Top prosecutor in New York City resigns after feud with Trump administration
WASHINGTON — An unusual standoff between Attorney General William Barr and Manhattan's top federal prosecutor ended Saturday when the prosecutor agreed to leave his job with an assurance that investigations by the prosecutor's office into the president's allies would not be disturbed.
U.S. Attorney Geoffrey S. Berman announced in an early evening statement that he would leave his post, ending increasingly nasty exchanges between Barr and Berman. President Donald Trump, meanwhile, had distanced himself from the dispute, telling reporters the decision “was all up to the attorney general."
The whirlwind chain of events began Friday night, when Barr announced that Berman, the U.S. attorney for the Southern District of New York, had resigned. Hours later, the prosecutor issued a statement denying that he had resigned and saying that his office's "investigations would move forward without delay or interruption."
On Saturday morning, he showed up to work, telling reporters, “I’m just here to do my job."
The administration’s push to cast aside Berman set up an extraordinary political and constitutional clash between the Justice Department and one of the nation’s top districts, which has tried major mob and terrorism cases over the years and is investigating Trump’s personal lawyer, Rudy Giuliani. It also deepened tensions between the department and congressional Democrats, who have accused Barr of politicizing the agency and acting more like Trump’s personal lawyer than the country’s chief law enforcement officer.
Only days ago, allegations surfaced from former Trump national security adviser John Bolton that the president sought to interfere in an investigation by Berman’s office into the state-owned Turkish bank in an effort to cut deals with Turkish President Recep Tayyip Erdoğan.
In a letter made public by the Justice Department on Saturday, Barr said he expected to continue speaking with Berman about other possible positions within the department and was surprised by the statement he released.
“Unfortunately, with your statement of last night, you have chosen public spectacle over public service,” Barr wrote, adding that the idea that Berman had to continue on the job to safeguard investigations was “false.”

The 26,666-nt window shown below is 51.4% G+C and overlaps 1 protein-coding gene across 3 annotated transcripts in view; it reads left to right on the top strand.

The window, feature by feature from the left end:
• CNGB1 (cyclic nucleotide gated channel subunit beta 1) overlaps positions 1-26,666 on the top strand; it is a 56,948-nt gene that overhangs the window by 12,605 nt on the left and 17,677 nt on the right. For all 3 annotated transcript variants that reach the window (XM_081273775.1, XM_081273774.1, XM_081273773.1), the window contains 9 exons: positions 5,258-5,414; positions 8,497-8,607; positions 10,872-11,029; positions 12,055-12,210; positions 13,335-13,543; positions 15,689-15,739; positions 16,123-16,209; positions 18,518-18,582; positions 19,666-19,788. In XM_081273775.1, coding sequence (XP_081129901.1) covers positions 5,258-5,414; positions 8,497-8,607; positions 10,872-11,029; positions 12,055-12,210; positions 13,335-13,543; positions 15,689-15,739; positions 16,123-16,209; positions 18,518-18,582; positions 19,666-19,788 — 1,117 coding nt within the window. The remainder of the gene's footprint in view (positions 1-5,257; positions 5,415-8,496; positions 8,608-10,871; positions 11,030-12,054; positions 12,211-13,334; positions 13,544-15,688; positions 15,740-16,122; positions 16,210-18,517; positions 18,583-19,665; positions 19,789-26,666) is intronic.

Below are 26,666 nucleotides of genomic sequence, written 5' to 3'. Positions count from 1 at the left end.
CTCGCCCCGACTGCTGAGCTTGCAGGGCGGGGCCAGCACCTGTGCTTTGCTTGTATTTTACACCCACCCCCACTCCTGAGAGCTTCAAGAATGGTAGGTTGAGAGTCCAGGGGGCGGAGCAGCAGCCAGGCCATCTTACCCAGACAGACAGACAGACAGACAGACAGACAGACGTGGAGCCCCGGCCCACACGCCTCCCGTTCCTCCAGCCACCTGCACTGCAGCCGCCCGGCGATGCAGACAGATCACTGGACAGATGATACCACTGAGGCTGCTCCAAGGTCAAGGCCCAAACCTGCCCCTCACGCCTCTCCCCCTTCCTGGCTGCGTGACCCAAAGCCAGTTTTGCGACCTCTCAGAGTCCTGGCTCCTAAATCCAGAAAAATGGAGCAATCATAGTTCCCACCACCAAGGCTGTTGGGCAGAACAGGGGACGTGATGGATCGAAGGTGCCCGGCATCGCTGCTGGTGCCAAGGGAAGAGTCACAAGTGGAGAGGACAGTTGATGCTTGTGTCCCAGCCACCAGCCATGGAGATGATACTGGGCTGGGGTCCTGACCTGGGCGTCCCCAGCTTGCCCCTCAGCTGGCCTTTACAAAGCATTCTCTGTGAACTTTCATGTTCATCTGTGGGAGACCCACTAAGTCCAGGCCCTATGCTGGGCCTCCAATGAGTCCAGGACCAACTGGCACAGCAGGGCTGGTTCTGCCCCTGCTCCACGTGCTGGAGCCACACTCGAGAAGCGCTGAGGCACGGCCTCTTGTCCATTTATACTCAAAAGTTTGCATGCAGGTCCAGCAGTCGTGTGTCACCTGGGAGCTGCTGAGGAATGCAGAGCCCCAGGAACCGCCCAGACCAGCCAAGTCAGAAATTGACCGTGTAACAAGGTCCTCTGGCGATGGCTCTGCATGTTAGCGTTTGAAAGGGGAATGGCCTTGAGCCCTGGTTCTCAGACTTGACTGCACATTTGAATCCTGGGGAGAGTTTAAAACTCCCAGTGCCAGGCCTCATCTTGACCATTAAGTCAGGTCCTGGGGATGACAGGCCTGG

“Your statement also wrongly implies that your continued tenure in the office is necessary to ensure that cases now pending in the Southern District of New York are handled appropriately,” he wrote. “This is obviously false.”
Although Barr said Trump had removed Berman, the president told reporters: “That’s all up to the attorney general. Attorney General Barr is working on that. That’s his department, not my department." Trump added: “I wasn't involved.”
Barr offered no explanation for his action. The White House announced that Trump was nominating Securities and Exchange Commission Chairman Jay Clayton, a well-connected Wall Street lawyer with virtually no experience as a federal prosecutor, for the job.
Berman initially planned to remain in his job until a replacement was confirmed, but he changed his mind late Saturday after Barr said he would allow Berman's second in command, Deputy U.S. Attorney Audrey Strauss, to become acting U.S. attorney.
Berman said that led him to announce he would be leaving, “effective immediately.”
People familiar with the matter in the Southern District could point to no clear reason for Berman's removal, though they noted his job had always seemed in jeopardy and Berman was never given the sense that it was secure.
Berman's office also took actions on some important cases without first informing Washington. But the various investigations are ongoing and no charges seem imminent, said the people familiar with the matter, who weren’t authorized to publicly discuss the matter and spoke to The Associated Press on condition of anonymity.cl